female suffrage

female suffrage

n
(Government, Politics & Diplomacy) chiefly US another name for women's suffrage
References in periodicals archive ?
Meryl Streep plays Emmeline Pankhurst, who, after years of fruitless peaceful campaigning for female suffrage, founded the Women's Social and Political Union in 1903, an organisation dedicated to "deeds, not words".
AS I watch the Labour Party conference on my TV there are many tributes to Keir Hardie, the Labour Party's first leader who died 100 years ago, and as delegates argue for women to play a more active role we should remember that Hardie was a supporter of female suffrage, not just to vote, but to become active in politics and members of parliament.
Who, in 1903, created the Women's Social and Political Union to fight for female suffrage in Great Britain?
There's an enjoyable historical skit on the all-male politicos holding back the forces of female suffrage, a knowing discussion on the ruling classes where the protagonists try to differentiate between the 'posh fella' and the 'dead Posh fella', and a Pythonesque world door-knocking championships.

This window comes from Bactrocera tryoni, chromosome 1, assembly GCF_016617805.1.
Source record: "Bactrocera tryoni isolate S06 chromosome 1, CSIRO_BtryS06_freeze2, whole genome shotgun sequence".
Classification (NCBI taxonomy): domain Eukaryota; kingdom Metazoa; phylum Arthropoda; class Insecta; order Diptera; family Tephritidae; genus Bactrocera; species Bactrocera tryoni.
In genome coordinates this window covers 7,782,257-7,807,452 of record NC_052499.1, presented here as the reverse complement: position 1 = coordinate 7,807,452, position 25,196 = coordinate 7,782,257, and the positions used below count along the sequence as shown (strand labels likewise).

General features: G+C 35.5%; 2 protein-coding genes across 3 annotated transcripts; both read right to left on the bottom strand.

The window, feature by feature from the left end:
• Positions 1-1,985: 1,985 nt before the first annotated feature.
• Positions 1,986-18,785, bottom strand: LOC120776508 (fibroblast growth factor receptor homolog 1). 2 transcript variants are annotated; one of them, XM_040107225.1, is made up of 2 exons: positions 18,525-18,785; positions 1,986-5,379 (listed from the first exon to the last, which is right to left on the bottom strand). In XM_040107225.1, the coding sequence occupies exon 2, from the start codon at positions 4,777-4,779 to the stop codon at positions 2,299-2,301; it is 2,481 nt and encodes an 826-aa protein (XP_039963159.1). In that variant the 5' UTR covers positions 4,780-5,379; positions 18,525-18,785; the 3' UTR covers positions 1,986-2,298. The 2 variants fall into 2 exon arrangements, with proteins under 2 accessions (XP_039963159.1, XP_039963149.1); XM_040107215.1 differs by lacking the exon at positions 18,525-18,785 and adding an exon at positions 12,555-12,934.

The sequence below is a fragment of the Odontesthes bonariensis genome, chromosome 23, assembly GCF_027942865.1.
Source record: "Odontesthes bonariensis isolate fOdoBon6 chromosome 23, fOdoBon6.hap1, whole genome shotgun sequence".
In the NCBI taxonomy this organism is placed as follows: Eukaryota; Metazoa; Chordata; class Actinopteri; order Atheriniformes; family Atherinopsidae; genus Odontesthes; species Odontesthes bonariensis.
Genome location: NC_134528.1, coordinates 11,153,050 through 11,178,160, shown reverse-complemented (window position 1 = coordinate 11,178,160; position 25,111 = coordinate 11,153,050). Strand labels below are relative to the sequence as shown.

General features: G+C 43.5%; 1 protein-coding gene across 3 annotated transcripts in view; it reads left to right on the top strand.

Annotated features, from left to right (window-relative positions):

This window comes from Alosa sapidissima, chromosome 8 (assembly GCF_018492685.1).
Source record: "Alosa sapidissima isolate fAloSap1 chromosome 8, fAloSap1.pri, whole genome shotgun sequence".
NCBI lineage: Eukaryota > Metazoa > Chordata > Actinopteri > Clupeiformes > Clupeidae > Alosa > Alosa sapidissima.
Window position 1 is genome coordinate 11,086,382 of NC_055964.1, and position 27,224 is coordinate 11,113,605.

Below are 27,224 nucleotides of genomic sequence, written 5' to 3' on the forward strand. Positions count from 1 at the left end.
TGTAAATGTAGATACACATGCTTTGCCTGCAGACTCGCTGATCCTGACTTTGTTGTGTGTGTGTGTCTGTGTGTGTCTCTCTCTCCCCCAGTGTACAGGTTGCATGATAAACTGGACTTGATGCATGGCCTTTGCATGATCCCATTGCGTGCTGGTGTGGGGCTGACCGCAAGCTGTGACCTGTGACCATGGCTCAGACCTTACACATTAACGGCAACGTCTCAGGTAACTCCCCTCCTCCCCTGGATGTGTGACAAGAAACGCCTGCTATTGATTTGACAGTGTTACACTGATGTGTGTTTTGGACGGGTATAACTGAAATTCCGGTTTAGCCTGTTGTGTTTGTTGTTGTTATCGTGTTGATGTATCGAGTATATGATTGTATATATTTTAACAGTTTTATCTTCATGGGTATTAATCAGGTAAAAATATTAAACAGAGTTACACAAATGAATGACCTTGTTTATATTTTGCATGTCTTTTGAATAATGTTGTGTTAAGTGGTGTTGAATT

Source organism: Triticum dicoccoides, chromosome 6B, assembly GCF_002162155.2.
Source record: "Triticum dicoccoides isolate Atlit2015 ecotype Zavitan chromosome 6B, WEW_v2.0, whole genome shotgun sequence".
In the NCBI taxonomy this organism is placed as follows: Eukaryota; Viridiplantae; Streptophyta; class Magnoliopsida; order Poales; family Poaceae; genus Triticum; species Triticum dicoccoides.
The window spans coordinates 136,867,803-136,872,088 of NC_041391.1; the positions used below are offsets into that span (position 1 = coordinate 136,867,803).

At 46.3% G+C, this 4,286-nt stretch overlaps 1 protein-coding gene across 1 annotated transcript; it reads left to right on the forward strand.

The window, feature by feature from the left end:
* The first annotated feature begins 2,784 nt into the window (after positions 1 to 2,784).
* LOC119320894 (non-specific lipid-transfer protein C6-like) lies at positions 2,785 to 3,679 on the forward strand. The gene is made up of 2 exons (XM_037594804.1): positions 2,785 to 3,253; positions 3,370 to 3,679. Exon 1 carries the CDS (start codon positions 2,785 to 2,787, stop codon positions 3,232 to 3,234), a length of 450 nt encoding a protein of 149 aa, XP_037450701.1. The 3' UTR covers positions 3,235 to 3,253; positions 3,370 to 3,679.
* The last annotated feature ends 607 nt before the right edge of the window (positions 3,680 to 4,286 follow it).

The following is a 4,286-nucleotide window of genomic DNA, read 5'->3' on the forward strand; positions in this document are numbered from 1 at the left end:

Even after 1920, when female suffrage became the law of the land, Massachusetts women did relatively poorly as candidates for public office.
One of the most vividly described histories in this collection is Susan Magarey's account of two crucial moments in the history of women's progress towards full citizenship: the achievement of female suffrage in 1894 and the prohibition of discrimination against women on the grounds of their sex in 1975.
Eliza," she says, "was a woman far ahead of her time" who possessed "strong values of right and wrong"; an "idealistic pioneer woman" who campaigned for abolition and female suffrage while defying convention to shed two husbands prior to marrying, in 1865, the also twice-married Luther, a man to whom she was drawn, in part, by their shared embrace of Spiritualism.
The struggle for female suffrage in Europe; voting to become citizens.
After educated women in America helped fight for the abolition of slavery, they put female suffrage on the agenda.
The banner was carried by female suffrage campaigner Dr Ethel Williams, on "votes for women" demonstrations in Newcastle and London between 1908 and 1914.